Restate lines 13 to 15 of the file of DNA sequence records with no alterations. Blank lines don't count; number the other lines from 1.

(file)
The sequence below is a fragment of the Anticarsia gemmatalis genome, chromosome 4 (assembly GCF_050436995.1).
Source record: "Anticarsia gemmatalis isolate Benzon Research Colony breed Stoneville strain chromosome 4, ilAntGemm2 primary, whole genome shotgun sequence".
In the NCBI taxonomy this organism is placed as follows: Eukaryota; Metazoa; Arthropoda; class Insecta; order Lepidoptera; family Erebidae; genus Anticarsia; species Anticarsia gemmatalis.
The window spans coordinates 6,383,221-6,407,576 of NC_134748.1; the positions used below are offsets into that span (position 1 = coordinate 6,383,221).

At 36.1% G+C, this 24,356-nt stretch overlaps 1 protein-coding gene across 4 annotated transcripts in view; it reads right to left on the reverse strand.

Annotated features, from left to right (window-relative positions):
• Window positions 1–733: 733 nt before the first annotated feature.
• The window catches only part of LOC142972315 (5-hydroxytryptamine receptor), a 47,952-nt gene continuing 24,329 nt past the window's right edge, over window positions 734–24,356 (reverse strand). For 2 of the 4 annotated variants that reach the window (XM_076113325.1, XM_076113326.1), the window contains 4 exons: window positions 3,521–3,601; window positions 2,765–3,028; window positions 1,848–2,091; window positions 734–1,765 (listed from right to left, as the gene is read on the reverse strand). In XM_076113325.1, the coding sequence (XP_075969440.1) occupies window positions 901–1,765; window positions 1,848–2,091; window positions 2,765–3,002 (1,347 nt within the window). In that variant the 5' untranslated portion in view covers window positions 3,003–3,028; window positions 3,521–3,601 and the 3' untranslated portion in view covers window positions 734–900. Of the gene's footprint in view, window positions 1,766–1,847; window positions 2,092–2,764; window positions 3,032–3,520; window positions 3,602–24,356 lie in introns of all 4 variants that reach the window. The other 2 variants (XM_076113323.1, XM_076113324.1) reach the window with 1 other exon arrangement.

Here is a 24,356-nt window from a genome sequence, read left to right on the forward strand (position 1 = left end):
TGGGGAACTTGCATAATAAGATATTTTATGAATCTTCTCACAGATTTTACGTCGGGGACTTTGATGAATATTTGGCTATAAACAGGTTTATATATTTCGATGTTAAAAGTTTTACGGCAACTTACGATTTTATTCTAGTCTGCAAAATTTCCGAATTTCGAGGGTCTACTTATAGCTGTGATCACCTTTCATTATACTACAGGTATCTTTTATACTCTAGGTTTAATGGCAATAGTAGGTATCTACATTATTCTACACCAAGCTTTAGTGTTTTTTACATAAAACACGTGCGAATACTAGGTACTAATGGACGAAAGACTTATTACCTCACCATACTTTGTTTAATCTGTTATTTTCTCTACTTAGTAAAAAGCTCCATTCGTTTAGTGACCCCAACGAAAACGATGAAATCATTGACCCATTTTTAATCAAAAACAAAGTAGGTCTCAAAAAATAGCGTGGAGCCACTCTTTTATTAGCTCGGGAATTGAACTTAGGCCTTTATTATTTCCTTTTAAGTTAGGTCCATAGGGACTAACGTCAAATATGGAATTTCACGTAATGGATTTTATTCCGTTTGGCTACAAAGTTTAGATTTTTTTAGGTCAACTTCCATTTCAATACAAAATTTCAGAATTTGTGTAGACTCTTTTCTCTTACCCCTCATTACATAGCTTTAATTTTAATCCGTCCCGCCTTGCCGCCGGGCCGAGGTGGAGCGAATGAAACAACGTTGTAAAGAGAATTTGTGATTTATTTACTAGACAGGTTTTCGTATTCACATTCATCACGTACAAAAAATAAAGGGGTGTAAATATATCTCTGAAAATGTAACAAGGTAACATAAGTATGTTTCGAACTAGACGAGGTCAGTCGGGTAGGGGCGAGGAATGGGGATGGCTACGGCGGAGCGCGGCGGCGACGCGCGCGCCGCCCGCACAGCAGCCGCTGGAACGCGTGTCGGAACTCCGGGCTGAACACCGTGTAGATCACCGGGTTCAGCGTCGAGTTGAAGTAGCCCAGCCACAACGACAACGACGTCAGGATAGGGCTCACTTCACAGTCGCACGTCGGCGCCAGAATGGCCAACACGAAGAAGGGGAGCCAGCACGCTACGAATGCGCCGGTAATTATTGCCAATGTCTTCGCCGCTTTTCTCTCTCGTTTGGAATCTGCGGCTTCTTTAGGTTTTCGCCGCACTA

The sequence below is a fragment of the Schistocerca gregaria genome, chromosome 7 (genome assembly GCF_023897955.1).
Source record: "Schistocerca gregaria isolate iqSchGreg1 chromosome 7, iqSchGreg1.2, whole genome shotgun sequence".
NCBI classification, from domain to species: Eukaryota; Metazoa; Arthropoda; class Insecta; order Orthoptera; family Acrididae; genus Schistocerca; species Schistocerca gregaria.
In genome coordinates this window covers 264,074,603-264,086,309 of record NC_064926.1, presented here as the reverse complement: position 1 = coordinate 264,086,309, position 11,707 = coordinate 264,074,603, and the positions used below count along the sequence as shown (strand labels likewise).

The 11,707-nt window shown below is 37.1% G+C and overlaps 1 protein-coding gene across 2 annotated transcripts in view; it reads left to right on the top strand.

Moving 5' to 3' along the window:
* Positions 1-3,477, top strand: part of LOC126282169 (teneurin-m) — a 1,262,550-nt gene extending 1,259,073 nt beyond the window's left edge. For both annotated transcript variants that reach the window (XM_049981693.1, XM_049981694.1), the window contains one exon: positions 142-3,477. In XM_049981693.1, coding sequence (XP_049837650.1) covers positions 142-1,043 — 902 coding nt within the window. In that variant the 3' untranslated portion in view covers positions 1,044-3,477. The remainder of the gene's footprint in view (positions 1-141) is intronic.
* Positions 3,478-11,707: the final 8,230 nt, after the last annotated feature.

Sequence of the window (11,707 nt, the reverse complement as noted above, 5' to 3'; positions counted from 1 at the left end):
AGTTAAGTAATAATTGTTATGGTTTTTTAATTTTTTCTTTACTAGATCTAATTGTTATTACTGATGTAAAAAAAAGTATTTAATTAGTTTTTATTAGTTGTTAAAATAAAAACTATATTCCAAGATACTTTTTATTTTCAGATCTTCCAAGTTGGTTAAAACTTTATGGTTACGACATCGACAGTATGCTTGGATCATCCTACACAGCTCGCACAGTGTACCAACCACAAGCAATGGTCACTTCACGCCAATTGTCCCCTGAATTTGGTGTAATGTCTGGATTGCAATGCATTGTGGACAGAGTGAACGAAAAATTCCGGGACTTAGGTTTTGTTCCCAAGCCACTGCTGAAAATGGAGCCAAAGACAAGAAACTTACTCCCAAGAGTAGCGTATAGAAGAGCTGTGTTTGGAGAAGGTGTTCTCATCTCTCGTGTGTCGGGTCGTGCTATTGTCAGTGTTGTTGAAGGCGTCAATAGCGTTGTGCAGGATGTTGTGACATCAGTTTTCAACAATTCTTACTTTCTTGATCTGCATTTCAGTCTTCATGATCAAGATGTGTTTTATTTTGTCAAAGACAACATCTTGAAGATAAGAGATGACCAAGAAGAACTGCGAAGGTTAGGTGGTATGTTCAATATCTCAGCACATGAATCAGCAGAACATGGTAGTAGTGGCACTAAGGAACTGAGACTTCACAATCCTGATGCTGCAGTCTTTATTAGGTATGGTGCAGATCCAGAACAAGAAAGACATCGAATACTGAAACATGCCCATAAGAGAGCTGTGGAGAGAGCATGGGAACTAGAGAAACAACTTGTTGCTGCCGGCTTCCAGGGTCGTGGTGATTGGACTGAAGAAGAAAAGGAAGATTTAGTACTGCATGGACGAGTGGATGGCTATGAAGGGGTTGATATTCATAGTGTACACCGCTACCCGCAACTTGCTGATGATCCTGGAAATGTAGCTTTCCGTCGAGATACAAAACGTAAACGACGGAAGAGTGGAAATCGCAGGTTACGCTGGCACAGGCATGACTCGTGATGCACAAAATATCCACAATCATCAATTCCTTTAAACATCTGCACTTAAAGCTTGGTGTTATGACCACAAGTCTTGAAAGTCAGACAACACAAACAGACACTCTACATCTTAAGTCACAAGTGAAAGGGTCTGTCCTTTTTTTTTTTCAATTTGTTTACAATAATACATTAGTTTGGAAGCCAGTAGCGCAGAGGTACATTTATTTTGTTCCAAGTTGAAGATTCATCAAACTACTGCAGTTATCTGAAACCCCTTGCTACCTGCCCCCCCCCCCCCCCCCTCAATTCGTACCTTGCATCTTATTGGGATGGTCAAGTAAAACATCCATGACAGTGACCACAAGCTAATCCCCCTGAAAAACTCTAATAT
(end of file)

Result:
NCBI classification, from domain to species: Eukaryota; Metazoa; Arthropoda; class Insecta; order Orthoptera; family Acrididae; genus Schistocerca; species Schistocerca gregaria.
In genome coordinates this window covers 264,074,603-264,086,309 of record NC_064926.1, presented here as the reverse complement: position 1 = coordinate 264,086,309, position 11,707 = coordinate 264,074,603, and the positions used below count along the sequence as shown (strand labels likewise).

The 11,707-nt window shown below is 37.1% G+C and overlaps 1 protein-coding gene across 2 annotated transcripts in view; it reads left to right on the top strand.